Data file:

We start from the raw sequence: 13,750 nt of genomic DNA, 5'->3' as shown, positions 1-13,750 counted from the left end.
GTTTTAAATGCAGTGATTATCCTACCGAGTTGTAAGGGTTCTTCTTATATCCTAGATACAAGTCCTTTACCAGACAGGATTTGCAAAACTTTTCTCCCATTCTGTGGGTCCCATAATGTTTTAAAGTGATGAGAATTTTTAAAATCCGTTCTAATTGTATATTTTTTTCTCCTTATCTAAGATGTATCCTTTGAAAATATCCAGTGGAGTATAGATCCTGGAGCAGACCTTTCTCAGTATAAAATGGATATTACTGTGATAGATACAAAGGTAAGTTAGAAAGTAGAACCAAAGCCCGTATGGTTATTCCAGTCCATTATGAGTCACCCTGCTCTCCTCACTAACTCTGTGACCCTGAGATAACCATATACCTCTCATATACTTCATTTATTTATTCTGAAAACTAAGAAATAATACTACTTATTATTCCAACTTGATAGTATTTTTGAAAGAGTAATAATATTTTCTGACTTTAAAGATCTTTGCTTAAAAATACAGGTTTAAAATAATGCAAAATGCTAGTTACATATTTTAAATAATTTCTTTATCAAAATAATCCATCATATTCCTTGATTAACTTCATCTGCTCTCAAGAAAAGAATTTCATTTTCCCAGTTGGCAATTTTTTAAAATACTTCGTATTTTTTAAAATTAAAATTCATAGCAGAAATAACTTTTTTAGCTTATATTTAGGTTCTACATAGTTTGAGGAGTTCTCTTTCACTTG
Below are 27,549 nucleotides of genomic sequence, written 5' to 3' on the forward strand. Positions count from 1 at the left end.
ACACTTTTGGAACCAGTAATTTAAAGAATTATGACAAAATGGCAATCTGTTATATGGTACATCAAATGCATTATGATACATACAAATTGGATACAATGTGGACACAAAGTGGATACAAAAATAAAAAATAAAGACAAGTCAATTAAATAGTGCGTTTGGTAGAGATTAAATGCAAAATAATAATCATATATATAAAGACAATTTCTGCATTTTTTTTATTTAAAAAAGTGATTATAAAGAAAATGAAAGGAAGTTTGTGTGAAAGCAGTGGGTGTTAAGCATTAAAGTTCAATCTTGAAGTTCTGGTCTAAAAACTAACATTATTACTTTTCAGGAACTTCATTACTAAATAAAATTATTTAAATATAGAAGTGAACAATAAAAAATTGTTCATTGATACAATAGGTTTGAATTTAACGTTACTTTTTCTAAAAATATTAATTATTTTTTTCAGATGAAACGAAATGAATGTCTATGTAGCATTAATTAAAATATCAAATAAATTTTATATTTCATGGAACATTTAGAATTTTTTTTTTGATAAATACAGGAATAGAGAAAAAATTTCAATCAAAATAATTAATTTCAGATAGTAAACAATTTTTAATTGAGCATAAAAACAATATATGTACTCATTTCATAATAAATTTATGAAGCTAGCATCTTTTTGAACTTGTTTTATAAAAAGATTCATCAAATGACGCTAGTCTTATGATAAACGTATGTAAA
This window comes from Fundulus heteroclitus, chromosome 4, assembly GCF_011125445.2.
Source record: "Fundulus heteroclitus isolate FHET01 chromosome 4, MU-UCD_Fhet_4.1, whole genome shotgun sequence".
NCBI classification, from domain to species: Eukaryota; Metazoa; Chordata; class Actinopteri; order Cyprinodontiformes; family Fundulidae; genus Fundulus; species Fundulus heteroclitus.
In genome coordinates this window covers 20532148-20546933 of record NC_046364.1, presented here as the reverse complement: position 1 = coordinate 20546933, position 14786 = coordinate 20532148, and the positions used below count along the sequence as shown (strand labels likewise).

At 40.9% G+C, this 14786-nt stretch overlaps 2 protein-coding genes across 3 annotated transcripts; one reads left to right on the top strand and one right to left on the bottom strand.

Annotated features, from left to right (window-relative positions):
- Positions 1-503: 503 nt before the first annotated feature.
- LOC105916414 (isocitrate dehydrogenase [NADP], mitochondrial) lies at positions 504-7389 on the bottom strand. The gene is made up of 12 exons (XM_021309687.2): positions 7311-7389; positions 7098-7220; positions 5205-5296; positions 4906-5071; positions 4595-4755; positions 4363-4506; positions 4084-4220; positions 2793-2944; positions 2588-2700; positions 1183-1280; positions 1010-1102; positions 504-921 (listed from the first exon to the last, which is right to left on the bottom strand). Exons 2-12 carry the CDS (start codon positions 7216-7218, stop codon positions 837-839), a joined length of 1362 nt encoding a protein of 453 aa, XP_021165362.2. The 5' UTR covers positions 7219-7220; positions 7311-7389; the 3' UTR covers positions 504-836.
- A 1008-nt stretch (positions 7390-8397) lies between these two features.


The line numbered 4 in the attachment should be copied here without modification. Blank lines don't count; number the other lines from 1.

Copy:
ACACTTTTGGAACCAGTAATTTAAAGAATTATGACAAAATGGCAATCTGTTATATGGTACATCAAATGCATTATGATACATACAAATTGGATACAATGTGGACACAAAGTGGATACAAAAATAAAAAATAAAGACAAGTCAATTAAATAGTGCGTTTGGTAGAGATTAAATGCAAAATAATAATCATATATATAAAGACAATTTCTGCATTTTTTTTATTTAAAAAAGTGATTATAAAGAAAATGAAAGGAAGTTTGTGTGAAAGCAGTGGGTGTTAAGCATTAAAGTTCAATCTTGAAGTTCTGGTCTAAAAACTAACATTATTACTTTTCAGGAACTTCATTACTAAATAAAATTATTTAAATATAGAAGTGAACAATAAAAAATTGTTCATTGATACAATAGGTTTGAATTTAACGTTACTTTTTCTAAAAATATTAATTATTTTTTTCAGATGAAACGAAATGAATGTCTATGTAGCATTAATTAAAATATCAAATAAATTTTATATTTCATGGAACATTTAGAATTTTTTTTTTGATAAATACAGGAATAGAGAAAAAATTTCAATCAAAATAATTAATTTCAGATAGTAAACAATTTTTAATTGAGCATAAAAACAATATATGTACTCATTTCATAATAAATTTATGAAGCTAGCATCTTTTTGAACTTGTTTTATAAAAAGATTCATCAAATGACGCTAGTCTTATGATAAACGTATGTAAA